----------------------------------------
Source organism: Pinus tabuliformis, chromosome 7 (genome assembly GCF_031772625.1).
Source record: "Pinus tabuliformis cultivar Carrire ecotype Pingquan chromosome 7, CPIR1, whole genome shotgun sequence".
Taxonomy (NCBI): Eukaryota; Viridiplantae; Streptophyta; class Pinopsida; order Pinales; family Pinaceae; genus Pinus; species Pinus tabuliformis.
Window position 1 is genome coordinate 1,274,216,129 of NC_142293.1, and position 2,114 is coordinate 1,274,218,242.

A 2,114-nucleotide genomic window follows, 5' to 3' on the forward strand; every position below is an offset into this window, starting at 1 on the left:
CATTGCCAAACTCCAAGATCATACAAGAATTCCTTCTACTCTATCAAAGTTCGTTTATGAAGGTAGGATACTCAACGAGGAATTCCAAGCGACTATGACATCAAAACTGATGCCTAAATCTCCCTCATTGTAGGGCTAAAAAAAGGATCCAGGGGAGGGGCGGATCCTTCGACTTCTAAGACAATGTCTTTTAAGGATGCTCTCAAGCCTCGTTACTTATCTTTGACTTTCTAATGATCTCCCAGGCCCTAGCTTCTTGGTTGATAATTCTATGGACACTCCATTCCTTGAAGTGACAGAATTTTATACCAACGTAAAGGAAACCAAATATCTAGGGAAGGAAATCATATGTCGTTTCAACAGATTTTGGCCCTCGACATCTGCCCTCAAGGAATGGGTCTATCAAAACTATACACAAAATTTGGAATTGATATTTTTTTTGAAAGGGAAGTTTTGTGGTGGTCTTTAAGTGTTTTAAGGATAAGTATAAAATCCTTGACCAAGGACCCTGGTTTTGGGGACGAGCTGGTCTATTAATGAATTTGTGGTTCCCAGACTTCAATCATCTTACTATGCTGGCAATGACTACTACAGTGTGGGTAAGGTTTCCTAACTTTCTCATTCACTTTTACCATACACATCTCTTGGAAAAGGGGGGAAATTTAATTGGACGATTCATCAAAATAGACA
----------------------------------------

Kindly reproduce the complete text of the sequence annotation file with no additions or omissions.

Source organism: Pinus tabuliformis, chromosome 7 (genome assembly GCF_031772625.1).
Source record: "Pinus tabuliformis cultivar Carrire ecotype Pingquan chromosome 7, CPIR1, whole genome shotgun sequence".
Taxonomy (NCBI): Eukaryota; Viridiplantae; Streptophyta; class Pinopsida; order Pinales; family Pinaceae; genus Pinus; species Pinus tabuliformis.
Window position 1 is genome coordinate 1,274,216,129 of NC_142293.1, and position 2,114 is coordinate 1,274,218,242.

A 2,114-nucleotide genomic window follows, 5' to 3' on the forward strand; every position below is an offset into this window, starting at 1 on the left:
CATTGCCAAACTCCAAGATCATACAAGAATTCCTTCTACTCTATCAAAGTTCGTTTATGAAGGTAGGATACTCAACGAGGAATTCCAAGCGACTATGACATCAAAACTGATGCCTAAATCTCCCTCATTGTAGGGCTAAAAAAAGGATCCAGGGGAGGGGCGGATCCTTCGACTTCTAAGACAATGTCTTTTAAGGATGCTCTCAAGCCTCGTTACTTATCTTTGACTTTCTAATGATCTCCCAGGCCCTAGCTTCTTGGTTGATAATTCTATGGACACTCCATTCCTTGAAGTGACAGAATTTTATACCAACGTAAAGGAAACCAAATATCTAGGGAAGGAAATCATATGTCGTTTCAACAGATTTTGGCCCTCGACATCTGCCCTCAAGGAATGGGTCTATCAAAACTATACACAAAATTTGGAATTGATATTTTTTTTGAAAGGGAAGTTTTGTGGTGGTCTTTAAGTGTTTTAAGGATAAGTATAAAATCCTTGACCAAGGACCCTGGTTTTGGGGACGAGCTGGTCTATTAATGAATTTGTGGTTCCCAGACTTCAATCATCTTACTATGCTGGCAATGACTACTACAGTGTGGGTAAGGTTTCCTAACTTTCTCATTCACTTTTACCATACACATCTCTTGGAAAAGGGGGGAAATTTAATTGGACGATTCATCAAAATAGACA